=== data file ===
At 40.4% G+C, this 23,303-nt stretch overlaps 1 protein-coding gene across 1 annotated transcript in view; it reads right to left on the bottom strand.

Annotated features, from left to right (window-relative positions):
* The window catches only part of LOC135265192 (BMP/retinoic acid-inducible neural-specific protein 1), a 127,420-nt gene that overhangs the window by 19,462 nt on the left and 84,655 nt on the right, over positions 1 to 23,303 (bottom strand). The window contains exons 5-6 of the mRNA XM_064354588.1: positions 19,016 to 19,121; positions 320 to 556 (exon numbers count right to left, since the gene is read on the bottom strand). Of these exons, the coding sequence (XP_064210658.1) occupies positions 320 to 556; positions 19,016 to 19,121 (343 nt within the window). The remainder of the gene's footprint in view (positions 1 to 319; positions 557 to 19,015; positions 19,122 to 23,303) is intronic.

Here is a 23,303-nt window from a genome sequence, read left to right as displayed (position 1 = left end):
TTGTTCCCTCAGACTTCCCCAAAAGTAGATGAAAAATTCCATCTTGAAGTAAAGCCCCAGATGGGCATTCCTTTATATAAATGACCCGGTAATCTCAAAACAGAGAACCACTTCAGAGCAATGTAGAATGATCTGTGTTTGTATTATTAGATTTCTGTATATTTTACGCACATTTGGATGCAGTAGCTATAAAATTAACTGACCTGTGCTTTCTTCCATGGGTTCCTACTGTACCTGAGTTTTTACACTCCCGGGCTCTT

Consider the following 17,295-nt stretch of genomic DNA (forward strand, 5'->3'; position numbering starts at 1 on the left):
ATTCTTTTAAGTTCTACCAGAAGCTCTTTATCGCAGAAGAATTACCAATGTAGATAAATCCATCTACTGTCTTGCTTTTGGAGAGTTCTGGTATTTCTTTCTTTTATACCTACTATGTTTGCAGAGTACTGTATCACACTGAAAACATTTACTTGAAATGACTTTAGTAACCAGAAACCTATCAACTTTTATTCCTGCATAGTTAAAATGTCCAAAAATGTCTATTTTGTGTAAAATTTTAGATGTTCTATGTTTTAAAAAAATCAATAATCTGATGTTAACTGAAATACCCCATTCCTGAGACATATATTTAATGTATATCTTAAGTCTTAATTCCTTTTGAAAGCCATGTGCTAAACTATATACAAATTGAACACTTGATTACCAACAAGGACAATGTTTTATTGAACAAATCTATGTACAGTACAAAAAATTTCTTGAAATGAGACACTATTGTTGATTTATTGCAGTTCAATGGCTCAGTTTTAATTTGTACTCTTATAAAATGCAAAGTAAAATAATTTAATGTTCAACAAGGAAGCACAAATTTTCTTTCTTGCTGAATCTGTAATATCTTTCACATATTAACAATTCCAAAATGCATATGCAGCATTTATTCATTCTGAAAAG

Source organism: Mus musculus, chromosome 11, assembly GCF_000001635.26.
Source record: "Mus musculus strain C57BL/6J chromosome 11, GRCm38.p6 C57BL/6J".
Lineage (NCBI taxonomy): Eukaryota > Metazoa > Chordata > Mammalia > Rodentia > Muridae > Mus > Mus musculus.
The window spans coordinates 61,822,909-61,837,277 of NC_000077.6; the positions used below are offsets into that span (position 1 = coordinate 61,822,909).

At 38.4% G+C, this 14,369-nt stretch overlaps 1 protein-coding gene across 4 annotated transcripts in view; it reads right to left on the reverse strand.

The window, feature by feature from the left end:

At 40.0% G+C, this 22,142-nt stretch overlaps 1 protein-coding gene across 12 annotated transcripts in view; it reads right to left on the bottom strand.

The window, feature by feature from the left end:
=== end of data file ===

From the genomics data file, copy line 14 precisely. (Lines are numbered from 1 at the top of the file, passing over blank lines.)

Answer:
At 40.0% G+C, this 22,142-nt stretch overlaps 1 protein-coding gene across 12 annotated transcripts in view; it reads right to left on the bottom strand.